Nevertheless, in 1979, the Conservatives won a minority government, and at the age of 39, Clark became Canada's youngest prime minister. After the extravagant public spending of the Liberals, the Conservatives were intent on fiscal restraint and one of their first pieces of legislation was a stringent budget of program cuts and tax increases. The New Democratic party would not support it and Clark's government was defeated, just seven months after they were elected. Clark's prime ministerial legacy was not publicly evident: he reorganized the structure of Cabinet committees and introduced a system of expenditure control that was retained by the returning Liberals. In addition, the Conservative's Access to Information Act, which was drafted but not yet introduced in the Commons, was also adopted by the next government.

The 1980 election returned Clark and his party to the Opposition. His major role here was delaying Trudeau's 1981 constitutional reforms until federal-provincial agreement and judicial review had been reached. In 1983, a leadership review challenged Clark's position. He called for a convention and lost to Brian Mulroney. Despite the bitterness such a situation can create, Clark remained in the party as a member of Parliament and strove to preserve party unity. When the Conservatives returned to power in 1984, Clark served as Secretary of State for External Affairs. In 1991, he took on an even more important ministry of Constitutional Affairs. In the aftermath of the failure of the Meech Lake Accord, Clark was instrumental in drafting the Charlottetown Accord and gaining its approval from the provincial premiers.

After leaving politics in 1993, he took a teaching position at the University of California, and worked as a consultant. Clark re-entered the political fray in 1998, becoming leader of the Progressive Conservative party, a position he held until May 2003.

International Relations

In the election of 1979, one of the planks in the Progressive Conservative Party platform was to move the Canadian embassy in Israel from Tel Aviv to Jerusalem. Once in office, Clark was persuaded that this was not sensible due to Arab opposition, therefore he dropped the idea. In June 1979, Clark appointed the first woman to serve as secretary of state for external affairs, Flora MacDonald. Later, under Mulroney’s government, Clark served as secretary of state for external affairs from 1984 to 1991.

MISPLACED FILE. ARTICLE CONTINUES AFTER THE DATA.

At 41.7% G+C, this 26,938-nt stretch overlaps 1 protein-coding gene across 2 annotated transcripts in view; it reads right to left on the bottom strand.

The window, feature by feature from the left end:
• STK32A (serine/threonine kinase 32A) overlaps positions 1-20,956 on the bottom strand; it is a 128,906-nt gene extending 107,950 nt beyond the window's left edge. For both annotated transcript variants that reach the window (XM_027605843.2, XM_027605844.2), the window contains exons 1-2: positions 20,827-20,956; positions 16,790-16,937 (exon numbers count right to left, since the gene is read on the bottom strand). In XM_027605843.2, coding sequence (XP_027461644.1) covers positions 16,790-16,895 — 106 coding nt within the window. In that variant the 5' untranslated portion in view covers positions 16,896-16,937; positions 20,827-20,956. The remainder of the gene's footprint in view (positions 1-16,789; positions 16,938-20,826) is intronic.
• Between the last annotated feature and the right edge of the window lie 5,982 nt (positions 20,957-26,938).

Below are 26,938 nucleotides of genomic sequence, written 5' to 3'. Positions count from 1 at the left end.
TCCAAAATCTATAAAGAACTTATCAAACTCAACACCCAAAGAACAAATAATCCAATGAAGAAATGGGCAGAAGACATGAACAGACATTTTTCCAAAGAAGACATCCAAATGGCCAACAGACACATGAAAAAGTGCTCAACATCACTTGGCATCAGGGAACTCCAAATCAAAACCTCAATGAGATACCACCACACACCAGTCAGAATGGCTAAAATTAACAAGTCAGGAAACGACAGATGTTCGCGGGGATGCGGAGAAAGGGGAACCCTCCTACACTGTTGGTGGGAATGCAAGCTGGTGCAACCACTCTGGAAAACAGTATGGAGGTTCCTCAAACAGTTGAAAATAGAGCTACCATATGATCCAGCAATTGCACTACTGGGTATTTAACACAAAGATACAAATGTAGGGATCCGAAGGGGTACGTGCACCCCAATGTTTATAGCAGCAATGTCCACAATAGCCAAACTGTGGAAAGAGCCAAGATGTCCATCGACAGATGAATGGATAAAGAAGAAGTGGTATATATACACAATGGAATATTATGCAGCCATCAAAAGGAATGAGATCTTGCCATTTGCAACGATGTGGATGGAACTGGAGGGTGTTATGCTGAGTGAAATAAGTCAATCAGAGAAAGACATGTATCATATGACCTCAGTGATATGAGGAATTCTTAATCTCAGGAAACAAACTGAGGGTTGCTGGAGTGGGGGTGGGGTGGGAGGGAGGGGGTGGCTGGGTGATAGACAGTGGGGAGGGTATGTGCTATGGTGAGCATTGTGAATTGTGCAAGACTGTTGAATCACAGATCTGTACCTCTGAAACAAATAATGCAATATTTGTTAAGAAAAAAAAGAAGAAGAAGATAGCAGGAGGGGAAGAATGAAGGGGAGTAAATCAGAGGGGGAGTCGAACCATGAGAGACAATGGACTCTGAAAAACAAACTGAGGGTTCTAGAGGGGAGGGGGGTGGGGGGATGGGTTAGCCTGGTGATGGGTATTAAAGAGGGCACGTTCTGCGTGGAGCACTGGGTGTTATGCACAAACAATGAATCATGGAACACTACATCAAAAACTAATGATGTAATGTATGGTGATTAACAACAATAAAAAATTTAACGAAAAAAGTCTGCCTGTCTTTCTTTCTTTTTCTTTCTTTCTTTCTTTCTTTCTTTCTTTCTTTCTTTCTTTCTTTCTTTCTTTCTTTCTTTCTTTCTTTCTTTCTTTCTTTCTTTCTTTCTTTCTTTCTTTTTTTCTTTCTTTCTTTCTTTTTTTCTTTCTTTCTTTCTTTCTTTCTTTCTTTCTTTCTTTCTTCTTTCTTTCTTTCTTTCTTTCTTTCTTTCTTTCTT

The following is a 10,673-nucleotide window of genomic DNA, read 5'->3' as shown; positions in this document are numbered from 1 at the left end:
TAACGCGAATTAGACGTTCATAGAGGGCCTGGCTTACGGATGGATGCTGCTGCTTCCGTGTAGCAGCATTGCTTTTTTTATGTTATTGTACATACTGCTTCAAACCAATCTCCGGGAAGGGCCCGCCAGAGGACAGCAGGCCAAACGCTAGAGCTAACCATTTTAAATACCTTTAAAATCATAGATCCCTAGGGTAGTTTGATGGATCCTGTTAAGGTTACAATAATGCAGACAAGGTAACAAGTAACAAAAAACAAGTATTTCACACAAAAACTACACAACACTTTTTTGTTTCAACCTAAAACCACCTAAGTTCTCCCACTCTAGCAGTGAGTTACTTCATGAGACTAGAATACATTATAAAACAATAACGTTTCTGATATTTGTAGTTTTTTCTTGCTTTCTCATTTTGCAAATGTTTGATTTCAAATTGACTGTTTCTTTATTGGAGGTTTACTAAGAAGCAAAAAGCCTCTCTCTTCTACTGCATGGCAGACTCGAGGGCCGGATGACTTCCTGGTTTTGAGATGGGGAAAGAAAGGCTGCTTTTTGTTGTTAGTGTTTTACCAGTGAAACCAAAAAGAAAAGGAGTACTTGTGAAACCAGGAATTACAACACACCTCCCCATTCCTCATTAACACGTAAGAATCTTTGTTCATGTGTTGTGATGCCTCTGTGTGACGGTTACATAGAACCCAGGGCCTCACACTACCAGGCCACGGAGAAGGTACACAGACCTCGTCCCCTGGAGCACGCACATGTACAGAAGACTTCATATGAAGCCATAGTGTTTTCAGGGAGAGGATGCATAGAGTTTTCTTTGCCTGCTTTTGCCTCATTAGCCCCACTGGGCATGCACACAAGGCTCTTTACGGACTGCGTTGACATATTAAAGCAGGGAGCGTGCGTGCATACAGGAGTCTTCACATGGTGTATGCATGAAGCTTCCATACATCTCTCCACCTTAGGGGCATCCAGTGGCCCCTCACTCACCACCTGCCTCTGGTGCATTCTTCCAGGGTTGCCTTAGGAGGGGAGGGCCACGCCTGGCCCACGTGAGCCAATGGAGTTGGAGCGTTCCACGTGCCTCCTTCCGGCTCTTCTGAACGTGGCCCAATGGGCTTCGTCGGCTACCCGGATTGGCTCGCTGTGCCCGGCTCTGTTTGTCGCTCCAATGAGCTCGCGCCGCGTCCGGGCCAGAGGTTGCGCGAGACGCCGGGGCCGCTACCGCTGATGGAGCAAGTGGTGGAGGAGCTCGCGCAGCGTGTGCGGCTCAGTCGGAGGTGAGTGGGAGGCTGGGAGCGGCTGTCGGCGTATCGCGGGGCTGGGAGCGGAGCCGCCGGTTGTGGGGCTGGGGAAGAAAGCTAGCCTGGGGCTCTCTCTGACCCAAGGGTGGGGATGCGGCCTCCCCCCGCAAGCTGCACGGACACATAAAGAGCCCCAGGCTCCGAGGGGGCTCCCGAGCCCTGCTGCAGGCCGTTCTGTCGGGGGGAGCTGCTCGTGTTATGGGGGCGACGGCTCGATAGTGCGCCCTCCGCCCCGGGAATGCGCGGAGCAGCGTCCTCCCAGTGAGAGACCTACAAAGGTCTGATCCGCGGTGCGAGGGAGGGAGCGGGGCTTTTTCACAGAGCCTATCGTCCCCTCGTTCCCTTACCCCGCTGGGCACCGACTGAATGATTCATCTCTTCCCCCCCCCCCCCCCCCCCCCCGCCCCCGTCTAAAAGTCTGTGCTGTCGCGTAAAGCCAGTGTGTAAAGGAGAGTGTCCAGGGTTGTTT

Clark attended the G7 Summit in Tokyo, Japan. The G7 or Group of Seven countries were originally founded to foster economic coordination.  Under Clark's leadership, Canada agreed to accept 50,000 Vietnamese refugees or “boat people” as they were called. The government agreed to sponsor one refugee for each one sponsored privately, a very generous program.

Other facts

Education

  • University of Alberta, B.A. 1960
  • M.A. Political Science 1973

Occupations

  • 1966-1967 Director of Organization, Alberta Progressive Conservative Party
  • 1967 Special Assistant, Davie Fulton, M.P.
  • 1967-1970 Executive Assistant, Robert Stanfield, M.P.
  • 1993-1998 Professor, Consultant
  • Author

Constituencies

  • 1972-1979 Rocky Mountain, Alberta
  • 1979-1993 Yellowhead, Alberta
  • 2000 Kings-Hants, Nova Scotia
  • 2000-2004 Calgary Centre, Alberta

Other Ministry

  • 1984-1991 External Affairs
  • 1991-1993 President of the Privy Council and Minister Responsible for Constitutional Affairs

Political Record

  • Leader of the Opposition 1976 - 1979
  • Appointed Lincoln Alexander first black cabinet minister 1979
  • Canada's embassy in Iran sheltered American embassy staff 1979 - 1980
  • Leader of the Opposition 1980 - 1983
  • Constitutional Accord (Charlottetown Agreement), while Constitutional Affairs Minister 1992 Leader of the Progressive Conservative party 1998 - 2003

Research Aids

Photograph of Charles Joseph Clark - Canada's 16th Prime Minister

Rights/Source

Quick Facts

Term(s) of Office

  • June 4, 1979 - March 3, 1980

Political Party

  • Progressive Conservative
  • 1976–1983 Party Leader
  • 1998–2003 Party Leader

Born

  • June 5,1939
  • High River, Alberta

Personal Life

  • Married 1973, Maureen McTeer (b. 1952)
  • One daughter
Date modified: